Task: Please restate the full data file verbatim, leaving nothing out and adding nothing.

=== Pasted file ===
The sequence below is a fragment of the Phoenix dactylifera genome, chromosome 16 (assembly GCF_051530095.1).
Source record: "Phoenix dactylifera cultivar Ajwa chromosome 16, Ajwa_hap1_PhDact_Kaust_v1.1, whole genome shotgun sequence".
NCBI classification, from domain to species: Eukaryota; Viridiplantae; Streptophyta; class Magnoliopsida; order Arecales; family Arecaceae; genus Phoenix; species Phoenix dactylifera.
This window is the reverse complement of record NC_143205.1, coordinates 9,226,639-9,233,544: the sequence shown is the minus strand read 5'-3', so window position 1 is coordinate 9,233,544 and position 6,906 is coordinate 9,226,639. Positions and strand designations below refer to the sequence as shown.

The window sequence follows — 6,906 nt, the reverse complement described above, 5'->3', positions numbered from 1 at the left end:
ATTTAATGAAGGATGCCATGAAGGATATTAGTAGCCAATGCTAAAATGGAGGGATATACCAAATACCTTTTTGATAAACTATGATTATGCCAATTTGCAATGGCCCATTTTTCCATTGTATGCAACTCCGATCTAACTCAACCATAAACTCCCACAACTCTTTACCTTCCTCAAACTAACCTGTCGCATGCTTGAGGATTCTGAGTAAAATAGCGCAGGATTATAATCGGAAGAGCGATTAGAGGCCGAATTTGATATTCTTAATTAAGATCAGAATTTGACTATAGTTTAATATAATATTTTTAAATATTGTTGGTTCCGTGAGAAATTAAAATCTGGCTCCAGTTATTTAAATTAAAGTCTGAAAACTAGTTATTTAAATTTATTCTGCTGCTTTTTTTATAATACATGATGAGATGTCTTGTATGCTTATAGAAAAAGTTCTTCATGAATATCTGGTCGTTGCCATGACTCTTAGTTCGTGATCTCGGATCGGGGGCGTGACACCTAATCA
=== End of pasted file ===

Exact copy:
The sequence below is a fragment of the Phoenix dactylifera genome, chromosome 16 (assembly GCF_051530095.1).
Source record: "Phoenix dactylifera cultivar Ajwa chromosome 16, Ajwa_hap1_PhDact_Kaust_v1.1, whole genome shotgun sequence".
NCBI classification, from domain to species: Eukaryota; Viridiplantae; Streptophyta; class Magnoliopsida; order Arecales; family Arecaceae; genus Phoenix; species Phoenix dactylifera.
This window is the reverse complement of record NC_143205.1, coordinates 9,226,639-9,233,544: the sequence shown is the minus strand read 5'-3', so window position 1 is coordinate 9,233,544 and position 6,906 is coordinate 9,226,639. Positions and strand designations below refer to the sequence as shown.

The window sequence follows — 6,906 nt, the reverse complement described above, 5'->3', positions numbered from 1 at the left end:
ATTTAATGAAGGATGCCATGAAGGATATTAGTAGCCAATGCTAAAATGGAGGGATATACCAAATACCTTTTTGATAAACTATGATTATGCCAATTTGCAATGGCCCATTTTTCCATTGTATGCAACTCCGATCTAACTCAACCATAAACTCCCACAACTCTTTACCTTCCTCAAACTAACCTGTCGCATGCTTGAGGATTCTGAGTAAAATAGCGCAGGATTATAATCGGAAGAGCGATTAGAGGCCGAATTTGATATTCTTAATTAAGATCAGAATTTGACTATAGTTTAATATAATATTTTTAAATATTGTTGGTTCCGTGAGAAATTAAAATCTGGCTCCAGTTATTTAAATTAAAGTCTGAAAACTAGTTATTTAAATTTATTCTGCTGCTTTTTTTATAATACATGATGAGATGTCTTGTATGCTTATAGAAAAAGTTCTTCATGAATATCTGGTCGTTGCCATGACTCTTAGTTCGTGATCTCGGATCGGGGGCGTGACACCTAATCA